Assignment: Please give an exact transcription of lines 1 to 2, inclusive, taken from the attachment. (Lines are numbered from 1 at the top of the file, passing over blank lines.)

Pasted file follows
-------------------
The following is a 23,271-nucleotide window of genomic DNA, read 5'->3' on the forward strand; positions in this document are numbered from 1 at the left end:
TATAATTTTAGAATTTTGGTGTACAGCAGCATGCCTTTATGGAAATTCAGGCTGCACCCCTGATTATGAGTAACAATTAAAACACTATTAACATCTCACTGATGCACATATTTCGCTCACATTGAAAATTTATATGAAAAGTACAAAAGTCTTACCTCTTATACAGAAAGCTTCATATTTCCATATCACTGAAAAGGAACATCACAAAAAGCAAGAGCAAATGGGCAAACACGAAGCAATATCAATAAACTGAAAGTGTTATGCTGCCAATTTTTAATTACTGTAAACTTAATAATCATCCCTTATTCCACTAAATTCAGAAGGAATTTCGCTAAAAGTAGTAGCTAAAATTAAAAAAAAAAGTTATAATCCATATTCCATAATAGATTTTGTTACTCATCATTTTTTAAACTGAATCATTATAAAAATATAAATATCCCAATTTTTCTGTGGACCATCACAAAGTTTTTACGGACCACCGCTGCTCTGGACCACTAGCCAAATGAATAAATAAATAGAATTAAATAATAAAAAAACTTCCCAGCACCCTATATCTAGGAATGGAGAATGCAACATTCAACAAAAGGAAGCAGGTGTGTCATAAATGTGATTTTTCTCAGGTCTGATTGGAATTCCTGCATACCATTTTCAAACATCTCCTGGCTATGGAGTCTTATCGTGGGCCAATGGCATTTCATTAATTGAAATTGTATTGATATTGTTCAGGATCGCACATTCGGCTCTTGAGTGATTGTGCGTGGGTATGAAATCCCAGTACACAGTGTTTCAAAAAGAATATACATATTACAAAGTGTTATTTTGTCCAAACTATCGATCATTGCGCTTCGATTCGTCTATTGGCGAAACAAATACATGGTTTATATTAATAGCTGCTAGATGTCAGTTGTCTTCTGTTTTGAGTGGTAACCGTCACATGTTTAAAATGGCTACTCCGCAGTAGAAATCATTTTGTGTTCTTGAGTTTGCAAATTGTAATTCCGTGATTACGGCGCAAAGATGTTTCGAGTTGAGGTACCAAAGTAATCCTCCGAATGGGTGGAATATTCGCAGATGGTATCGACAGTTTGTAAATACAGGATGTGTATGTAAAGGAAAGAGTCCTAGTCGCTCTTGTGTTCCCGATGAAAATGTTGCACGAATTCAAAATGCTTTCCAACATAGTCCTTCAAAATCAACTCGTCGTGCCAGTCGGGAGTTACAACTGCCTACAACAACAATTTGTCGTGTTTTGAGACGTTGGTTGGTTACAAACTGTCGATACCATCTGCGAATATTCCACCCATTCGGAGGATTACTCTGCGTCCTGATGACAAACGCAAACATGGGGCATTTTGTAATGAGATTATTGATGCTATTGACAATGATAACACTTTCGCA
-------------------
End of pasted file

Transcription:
The following is a 23,271-nucleotide window of genomic DNA, read 5'->3' on the forward strand; positions in this document are numbered from 1 at the left end:
TATAATTTTAGAATTTTGGTGTACAGCAGCATGCCTTTATGGAAATTCAGGCTGCACCCCTGATTATGAGTAACAATTAAAACACTATTAACATCTCACTGATGCACATATTTCGCTCACATTGAAAATTTATATGAAAAGTACAAAAGTCTTACCTCTTATACAGAAAGCTTCATATTTCCATATCACTGAAAAGGAACATCACAAAAAGCAAGAGCAAATGGGCAAACACGAAGCAATATCAATAAACTGAAAGTGTTATGCTGCCAATTTTTAATTACTGTAAACTTAATAATCATCCCTTATTCCACTAAATTCAGAAGGAATTTCGCTAAAAGTAGTAGCTAAAATTAAAAAAAAAAGTTATAATCCATATTCCATAATAGATTTTGTTACTCATCATTTTTTAAACTGAATCATTATAAAAATATAAATATCCCAATTTTTCTGTGGACCATCACAAAGTTTTTACGGACCACCGCTGCTCTGGACCACTAGCCAAATGAATAAATAAATAGAATTAAATAATAAAAAAACTTCCCAGCACCCTATATCTAGGAATGGAGAATGCAACATTCAACAAAAGGAAGCAGGTGTGTCATAAATGTGATTTTTCTCAGGTCTGATTGGAATTCCTGCATACCATTTTCAAACATCTCCTGGCTATGGAGTCTTATCGTGGGCCAATGGCATTTCATTAATTGAAATTGTATTGATATTGTTCAGGATCGCACATTCGGCTCTTGAGTGATTGTGCGTGGGTATGAAATCCCAGTACACAGTGTTTCAAAAAGAATATACATATTACAAAGTGTTATTTTGTCCAAACTATCGATCATTGCGCTTCGATTCGTCTATTGGCGAAACAAATACATGGTTTATATTAATAGCTGCTAGATGTCAGTTGTCTTCTGTTTTGAGTGGTAACCGTCACATGTTTAAAATGGCTACTCCGCAGTAGAAATCATTTTGTGTTCTTGAGTTTGCAAATTGTAATTCCGTGATTACGGCGCAAAGATGTTTCGAGTTGAGGTACCAAAGTAATCCTCCGAATGGGTGGAATATTCGCAGATGGTATCGACAGTTTGTAAATACAGGATGTGTATGTAAAGGAAAGAGTCCTAGTCGCTCTTGTGTTCCCGATGAAAATGTTGCACGAATTCAAAATGCTTTCCAACATAGTCCTTCAAAATCAACTCGTCGTGCCAGTCGGGAGTTACAACTGCCTACAACAACAATTTGTCGTGTTTTGAGACGTTGGTTGGTTACAAACTGTCGATACCATCTGCGAATATTCCACCCATTCGGAGGATTACTCTGCGTCCTGATGACAAACGCAAACATGGGGCATTTTGTAATGAGATTATTGATGCTATTGACAATGATAACACTTTCGCA